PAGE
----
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Sector Focus: Higher Education

The latest Times Higher Education Student Experience Survey, which reveals the views of 13,000 students around the UK, provides the university sector with a valuable insight into what undergraduates consider important when making university choices. Of the 21 categories against which universities were rated, seven relate to campus buildings and their management, including the quality of accommodation, sports facilities and libraries, as well as bar and retail amenities and security.

These results could help the Higher Education (HE) sector focus its funding priorities in what is rapidly becoming a free market with universities competing for students as never before. With undergraduates quoting the ‘student experience’ as high on their list of reasons to choose a particular university, rather than simply their chosen course, this is pause for thought. What these findings prove is something that university estates directors are well aware of: that the HE estates function, virtually invisible to the public eye, has a clear and direct role to play in enhancing the everyday lives of students.

Sector Focus: Higher Education

Carbon management: all stick, no carrot?

With the Carbon Reduction Commitment (CRC) obligations looming, how are universities approaching the issue of carbon management?

CRC image_L

Tied to the need to tackle climate change and improve energy efficiency, carbon management is now an integral part of environmental strategy and is mandatory for English universities under Higher Education Funding Council for England (HEFCE) funding rules. The aim is to encourage the HE sector to take a structured approach to reducing its carbon footprint by cutting energy use and emissions and embedding this into long-term strategy. By documenting future measures to save energy, university departments should be able to calculate accurately how much money such measures will save.
With universities qualifying for the Carbon Reduction Commitment Energy Efficiency Scheme, which begins trading carbon allowances this April, carbon management should be a useful tool to help universities reduce overheads and increase operational efficiency while meeting both their statutory and ethical obligations.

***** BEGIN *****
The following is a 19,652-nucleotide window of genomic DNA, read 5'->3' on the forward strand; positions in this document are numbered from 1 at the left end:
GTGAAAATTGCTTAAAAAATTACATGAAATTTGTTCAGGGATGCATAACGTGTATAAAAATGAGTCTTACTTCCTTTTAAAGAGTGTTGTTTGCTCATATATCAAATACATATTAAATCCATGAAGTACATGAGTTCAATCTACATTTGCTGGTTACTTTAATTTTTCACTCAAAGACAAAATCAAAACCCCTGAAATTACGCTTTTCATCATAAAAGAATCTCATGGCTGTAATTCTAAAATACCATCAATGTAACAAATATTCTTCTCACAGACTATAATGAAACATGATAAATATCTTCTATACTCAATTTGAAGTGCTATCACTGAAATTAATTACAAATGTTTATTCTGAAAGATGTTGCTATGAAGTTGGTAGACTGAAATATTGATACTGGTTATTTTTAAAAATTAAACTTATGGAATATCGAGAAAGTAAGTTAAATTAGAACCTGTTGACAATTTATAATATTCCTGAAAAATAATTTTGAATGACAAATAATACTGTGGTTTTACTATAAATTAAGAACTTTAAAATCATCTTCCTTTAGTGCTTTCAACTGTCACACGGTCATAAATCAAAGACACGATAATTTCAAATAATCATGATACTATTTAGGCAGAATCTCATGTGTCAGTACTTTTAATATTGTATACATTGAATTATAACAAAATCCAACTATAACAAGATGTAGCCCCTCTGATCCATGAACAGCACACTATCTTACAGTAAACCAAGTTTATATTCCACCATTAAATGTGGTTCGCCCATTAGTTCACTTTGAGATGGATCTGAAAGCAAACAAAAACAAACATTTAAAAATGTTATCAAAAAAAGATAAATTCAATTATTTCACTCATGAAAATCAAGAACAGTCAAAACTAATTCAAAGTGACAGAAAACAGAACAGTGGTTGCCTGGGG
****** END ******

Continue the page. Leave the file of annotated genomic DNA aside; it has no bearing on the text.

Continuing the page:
This all sounds good on paper but the reality may not be so straightforward. Now facing twin pressure from the funding bodies on the one hand and the CRC on the other, one estates director at an English University says he finds himself between a rock and a hard place: obliged to make reductions in emissions and energy use but lacking the resources to do so.

In Scotland the situation is slightly different. CRC still applies but the Scottish Funding Council is not mandating carbon management directly linked to funding. The Scottish Universities and Colleges have signed up to their own climate change commitment in which they pledge to reduce their environmental impact but without the financial pressure being leveraged against their English counterparts. Says Jim McConnell, University of Glasgow Director of Estates: “It is true that we are under less direct pressure to improve environmental performance from our funding body as we already have Scottish Government targets. However, carbon management is being incorporated into everything that we do, which means considering carbon reduction whenever property-related decisions are made.” He believes that many universities are “starting at ground zero” and the biggest challenge for the sector in future will be to tackle the problem of managing carbon in facilities which in many cases must be accessible, secure and fully operational 24 hours a day.

For further information contact Mark Few, Director in Watts’ London office on 020 7280 8000.

The Watts Bulletin is the technical companion to the Watts Pocket Handbook, the essential guide to property and construction, as used by professionals since 1983.

Watts Bulletin editor: Trevor Rushton.